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Comment Re: Yeah but there's a whole world out there (Score 1) 852

It's just factually incorrect to say brexit will necessarily raise the costs of UK's goods. The EU makes it easy to trade within Europe but it puts a layer between EU countries and non-EU countries who wish to trade. There is nothing preventing the UK from establishing far more advantageous trade agreements with non-EU countries. And aside from spite, there is nothing preventing the UK from entering into the exact same or similarly advantageous trade arrangement with the EU.

Comment Religion of Science (Score 5, Insightful) 527

So, you're trying to tell me that scientists are mere mortals, with human tendencies like the rest of us? That they are not divinely inspired conduits of the Truth, who can solely interpret the cryptic texts of the Journals de Academe?

There are two major things ruining science. First, scientists are revered like priests, and the laypeople do not feel worthy to question them, even though at the end of the day it all boils down to logic and math. Laypeople even beat each other up for speaking out without the proper credentials. Are you less likely to be right about a study if you're a layperson? Of course. But this is still an important check on the system. Second, every clown PhD and pre-PhD who is avoiding the real world needs to publish publish publish in order to advance. This leads to ever more silly and esoteric journals full of silly and esoteric studies that nobody reads and very few can be bothered to try to replicate. And of course you get no credit for replicating a study, because credit = being published. So replication, another important check on the system, is diminished. And within the mainstream subjects, you have ever more pressure to come up with a new result, because there are many more PhDs looking to publish and only so many will. Scientific results, which were already susceptible to human biases, are victim to marketing spin and selective publishing. If nobody will ever try to replicate your results, who cares anyway. And if it's advancing interest in your field, which I'm sure you care about for at least some make-the-world-better reasons, then it's quite easy to convince yourself you're doing a neutral or positive thing.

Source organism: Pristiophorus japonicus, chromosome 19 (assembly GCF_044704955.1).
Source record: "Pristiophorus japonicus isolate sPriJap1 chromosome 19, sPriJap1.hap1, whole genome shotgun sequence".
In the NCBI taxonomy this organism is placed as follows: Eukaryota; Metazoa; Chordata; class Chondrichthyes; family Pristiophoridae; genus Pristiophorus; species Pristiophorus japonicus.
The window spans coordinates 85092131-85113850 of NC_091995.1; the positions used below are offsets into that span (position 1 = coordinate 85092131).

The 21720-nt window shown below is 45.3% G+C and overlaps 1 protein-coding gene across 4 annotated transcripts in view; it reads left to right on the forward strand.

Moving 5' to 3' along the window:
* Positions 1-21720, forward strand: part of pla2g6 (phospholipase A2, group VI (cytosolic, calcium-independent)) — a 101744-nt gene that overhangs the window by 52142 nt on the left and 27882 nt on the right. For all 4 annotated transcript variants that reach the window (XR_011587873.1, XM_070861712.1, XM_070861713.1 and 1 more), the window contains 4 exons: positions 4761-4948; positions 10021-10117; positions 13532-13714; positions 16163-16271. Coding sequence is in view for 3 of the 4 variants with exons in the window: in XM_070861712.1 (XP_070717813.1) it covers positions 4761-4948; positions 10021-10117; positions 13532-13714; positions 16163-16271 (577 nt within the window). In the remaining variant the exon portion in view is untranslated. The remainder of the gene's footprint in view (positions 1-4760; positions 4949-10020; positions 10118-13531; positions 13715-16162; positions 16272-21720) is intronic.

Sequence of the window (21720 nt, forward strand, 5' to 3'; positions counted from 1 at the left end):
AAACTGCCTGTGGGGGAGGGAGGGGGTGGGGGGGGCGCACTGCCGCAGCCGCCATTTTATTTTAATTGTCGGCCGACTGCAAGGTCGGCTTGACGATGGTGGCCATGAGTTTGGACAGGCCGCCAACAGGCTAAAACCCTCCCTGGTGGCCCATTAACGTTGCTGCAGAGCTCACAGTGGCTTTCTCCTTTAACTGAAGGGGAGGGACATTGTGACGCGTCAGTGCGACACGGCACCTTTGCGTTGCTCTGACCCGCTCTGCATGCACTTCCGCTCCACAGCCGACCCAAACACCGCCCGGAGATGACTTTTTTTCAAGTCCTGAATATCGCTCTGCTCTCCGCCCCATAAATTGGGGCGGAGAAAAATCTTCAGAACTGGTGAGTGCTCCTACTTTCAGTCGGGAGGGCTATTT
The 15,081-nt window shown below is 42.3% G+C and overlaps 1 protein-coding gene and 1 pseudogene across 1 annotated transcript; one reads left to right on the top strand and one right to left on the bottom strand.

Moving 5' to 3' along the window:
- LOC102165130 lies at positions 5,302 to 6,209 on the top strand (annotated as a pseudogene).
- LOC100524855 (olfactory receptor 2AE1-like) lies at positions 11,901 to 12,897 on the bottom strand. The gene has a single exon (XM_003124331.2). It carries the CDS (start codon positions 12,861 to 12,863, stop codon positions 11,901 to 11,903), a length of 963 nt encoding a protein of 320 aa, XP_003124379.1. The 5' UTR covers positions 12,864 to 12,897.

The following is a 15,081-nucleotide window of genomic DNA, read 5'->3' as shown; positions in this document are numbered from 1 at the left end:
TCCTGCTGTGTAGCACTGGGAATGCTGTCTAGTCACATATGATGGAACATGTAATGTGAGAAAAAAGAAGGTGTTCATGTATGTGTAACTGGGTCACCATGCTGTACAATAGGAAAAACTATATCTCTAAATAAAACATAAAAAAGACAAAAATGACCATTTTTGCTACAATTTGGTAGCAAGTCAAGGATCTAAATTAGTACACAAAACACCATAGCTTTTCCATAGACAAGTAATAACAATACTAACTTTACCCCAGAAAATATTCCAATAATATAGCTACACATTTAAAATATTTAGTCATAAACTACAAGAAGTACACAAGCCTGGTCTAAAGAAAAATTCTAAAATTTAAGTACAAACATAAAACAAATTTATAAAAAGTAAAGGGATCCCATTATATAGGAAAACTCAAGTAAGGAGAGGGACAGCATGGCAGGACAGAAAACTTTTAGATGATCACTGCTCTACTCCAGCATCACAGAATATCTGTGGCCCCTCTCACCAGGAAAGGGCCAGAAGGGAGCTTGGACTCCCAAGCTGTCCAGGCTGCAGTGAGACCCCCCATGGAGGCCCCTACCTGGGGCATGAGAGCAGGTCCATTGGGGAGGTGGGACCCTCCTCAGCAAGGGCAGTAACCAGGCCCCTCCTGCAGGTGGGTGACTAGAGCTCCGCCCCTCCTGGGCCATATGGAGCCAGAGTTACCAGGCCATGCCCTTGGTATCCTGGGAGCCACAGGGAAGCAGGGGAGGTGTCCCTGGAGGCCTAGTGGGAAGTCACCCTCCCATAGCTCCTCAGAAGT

The scientific method is solid. We just don't follow it anymore. And the #ifuckinglovescience crowd isn't helping.

Comment Re:What's the point? (Score 1) 205

I don't know why /. can't listen to criticism of their childish PHB yapping without assuming the criticizer worships PHBs. /. is just wrong on this, and I'm just saying so, because I've been here a long time and it gets old. You can have a few beers and believe you could be president of the US... even if that is "normal" in some sense, it doesn't mean you look like anything but an idiot doing it.

Comment Re:This is not the issue (Score 1) 154

I think the real takeaway is that most people don't care about liberty as much as we like to tell ourselves they do. We all make a lot of trade offs, and the inconveniences required to take the liberty side of many of these trade offs just isn't worth it to most people. My threshold for inconvenience is higher than most, but I still lean toward convenience in most cases, if I'm honest with myself.

Comment Re:What's the point? (Score 1) 205

CEOs are people too. And just like you will work with shitty programmers, you will work with shitty CEOs. But the childish PHB chuckling here suggests there is something uniquely incompetent about CEOs. This is a very arrogant view, and is more about envy than reality. Most people who think they should be king are so out of touch with reality that they don't know they're wrong. The famous chart showing confidence graphed against knowledge applies here. When you don't have any idea what it means to be a CEO, you think you could do the job. Once you start realizing you're not ready to do the job, it's a sign of sophistication and understanding, and you're on the path to being ready eventually.

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